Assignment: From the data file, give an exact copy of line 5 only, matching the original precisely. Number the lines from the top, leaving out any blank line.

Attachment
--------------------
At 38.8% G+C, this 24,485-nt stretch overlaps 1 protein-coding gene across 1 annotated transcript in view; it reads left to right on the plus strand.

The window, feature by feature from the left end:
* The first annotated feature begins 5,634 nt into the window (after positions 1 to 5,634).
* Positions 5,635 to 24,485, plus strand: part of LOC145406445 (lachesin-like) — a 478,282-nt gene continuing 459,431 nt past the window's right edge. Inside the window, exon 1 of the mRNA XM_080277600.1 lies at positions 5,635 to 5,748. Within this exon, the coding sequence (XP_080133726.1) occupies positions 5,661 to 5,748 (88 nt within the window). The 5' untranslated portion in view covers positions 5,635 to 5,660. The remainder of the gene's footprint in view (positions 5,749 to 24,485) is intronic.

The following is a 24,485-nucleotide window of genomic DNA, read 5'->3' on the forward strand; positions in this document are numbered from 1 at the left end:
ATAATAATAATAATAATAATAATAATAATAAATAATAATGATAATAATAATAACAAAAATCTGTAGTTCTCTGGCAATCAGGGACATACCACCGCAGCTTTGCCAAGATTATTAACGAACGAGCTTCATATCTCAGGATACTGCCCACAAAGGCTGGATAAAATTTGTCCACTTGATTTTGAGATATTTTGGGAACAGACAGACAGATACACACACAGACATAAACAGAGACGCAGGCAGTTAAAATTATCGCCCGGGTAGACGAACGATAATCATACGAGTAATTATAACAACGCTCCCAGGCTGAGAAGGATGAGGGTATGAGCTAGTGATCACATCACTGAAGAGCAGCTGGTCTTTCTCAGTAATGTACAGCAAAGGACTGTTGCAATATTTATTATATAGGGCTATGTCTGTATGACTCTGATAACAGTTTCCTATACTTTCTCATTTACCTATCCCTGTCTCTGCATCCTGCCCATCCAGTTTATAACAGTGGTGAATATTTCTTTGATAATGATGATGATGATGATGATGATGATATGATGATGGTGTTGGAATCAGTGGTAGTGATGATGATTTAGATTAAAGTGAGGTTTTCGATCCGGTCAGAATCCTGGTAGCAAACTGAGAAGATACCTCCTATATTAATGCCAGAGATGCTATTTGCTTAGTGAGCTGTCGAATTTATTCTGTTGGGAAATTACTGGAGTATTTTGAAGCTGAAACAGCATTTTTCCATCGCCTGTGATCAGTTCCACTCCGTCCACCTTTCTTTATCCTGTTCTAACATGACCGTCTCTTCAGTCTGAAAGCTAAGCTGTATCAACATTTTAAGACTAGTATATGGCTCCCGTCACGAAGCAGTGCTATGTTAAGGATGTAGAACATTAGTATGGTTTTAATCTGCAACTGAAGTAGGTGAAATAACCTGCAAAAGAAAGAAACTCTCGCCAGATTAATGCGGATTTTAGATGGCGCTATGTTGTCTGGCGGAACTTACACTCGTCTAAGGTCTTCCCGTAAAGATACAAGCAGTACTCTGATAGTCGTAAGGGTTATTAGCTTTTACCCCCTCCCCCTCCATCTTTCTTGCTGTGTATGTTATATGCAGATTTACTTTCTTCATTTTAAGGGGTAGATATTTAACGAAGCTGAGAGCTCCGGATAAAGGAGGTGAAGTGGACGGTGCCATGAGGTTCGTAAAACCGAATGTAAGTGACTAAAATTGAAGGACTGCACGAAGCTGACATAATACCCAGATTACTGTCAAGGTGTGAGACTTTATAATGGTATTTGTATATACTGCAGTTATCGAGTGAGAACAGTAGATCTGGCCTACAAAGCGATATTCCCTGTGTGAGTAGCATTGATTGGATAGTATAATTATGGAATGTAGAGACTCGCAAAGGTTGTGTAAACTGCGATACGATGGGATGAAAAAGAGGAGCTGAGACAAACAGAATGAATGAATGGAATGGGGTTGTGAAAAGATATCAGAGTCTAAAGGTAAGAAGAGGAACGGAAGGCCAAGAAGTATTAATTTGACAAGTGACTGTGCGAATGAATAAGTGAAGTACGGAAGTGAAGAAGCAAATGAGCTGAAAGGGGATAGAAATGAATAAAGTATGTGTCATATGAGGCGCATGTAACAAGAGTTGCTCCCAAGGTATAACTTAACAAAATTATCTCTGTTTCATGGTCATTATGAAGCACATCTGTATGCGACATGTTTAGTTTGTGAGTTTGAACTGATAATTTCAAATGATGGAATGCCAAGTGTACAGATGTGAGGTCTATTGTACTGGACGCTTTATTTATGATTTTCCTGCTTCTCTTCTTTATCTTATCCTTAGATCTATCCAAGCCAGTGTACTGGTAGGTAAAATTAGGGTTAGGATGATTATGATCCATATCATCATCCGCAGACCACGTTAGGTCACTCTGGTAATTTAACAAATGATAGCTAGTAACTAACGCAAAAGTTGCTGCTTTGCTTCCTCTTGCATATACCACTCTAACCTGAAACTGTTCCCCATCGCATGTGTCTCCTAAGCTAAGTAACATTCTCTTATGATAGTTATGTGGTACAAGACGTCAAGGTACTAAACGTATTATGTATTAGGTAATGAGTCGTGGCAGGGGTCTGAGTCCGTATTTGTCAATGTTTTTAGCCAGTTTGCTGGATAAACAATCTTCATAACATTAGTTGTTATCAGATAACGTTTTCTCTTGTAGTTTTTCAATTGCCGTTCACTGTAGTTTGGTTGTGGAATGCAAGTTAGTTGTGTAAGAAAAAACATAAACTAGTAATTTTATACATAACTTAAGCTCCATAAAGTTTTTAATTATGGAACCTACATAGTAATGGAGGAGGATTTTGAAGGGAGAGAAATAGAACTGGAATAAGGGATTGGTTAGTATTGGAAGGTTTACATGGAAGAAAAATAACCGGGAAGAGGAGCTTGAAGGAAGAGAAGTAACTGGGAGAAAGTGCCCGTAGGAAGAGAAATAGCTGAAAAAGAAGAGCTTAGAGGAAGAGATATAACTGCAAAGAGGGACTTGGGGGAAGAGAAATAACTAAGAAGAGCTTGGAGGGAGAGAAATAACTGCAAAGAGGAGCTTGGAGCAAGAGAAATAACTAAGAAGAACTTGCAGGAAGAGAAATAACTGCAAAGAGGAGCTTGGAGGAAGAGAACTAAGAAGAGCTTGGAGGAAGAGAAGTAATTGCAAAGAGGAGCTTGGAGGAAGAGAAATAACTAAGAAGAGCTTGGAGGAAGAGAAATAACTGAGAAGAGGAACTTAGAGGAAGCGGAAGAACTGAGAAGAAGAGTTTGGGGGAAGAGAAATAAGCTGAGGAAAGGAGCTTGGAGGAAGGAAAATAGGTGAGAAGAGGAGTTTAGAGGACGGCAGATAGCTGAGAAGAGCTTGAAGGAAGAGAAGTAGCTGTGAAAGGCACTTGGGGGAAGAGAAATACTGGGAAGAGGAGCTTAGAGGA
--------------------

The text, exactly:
The following is a 24,485-nucleotide window of genomic DNA, read 5'->3' on the forward strand; positions in this document are numbered from 1 at the left end: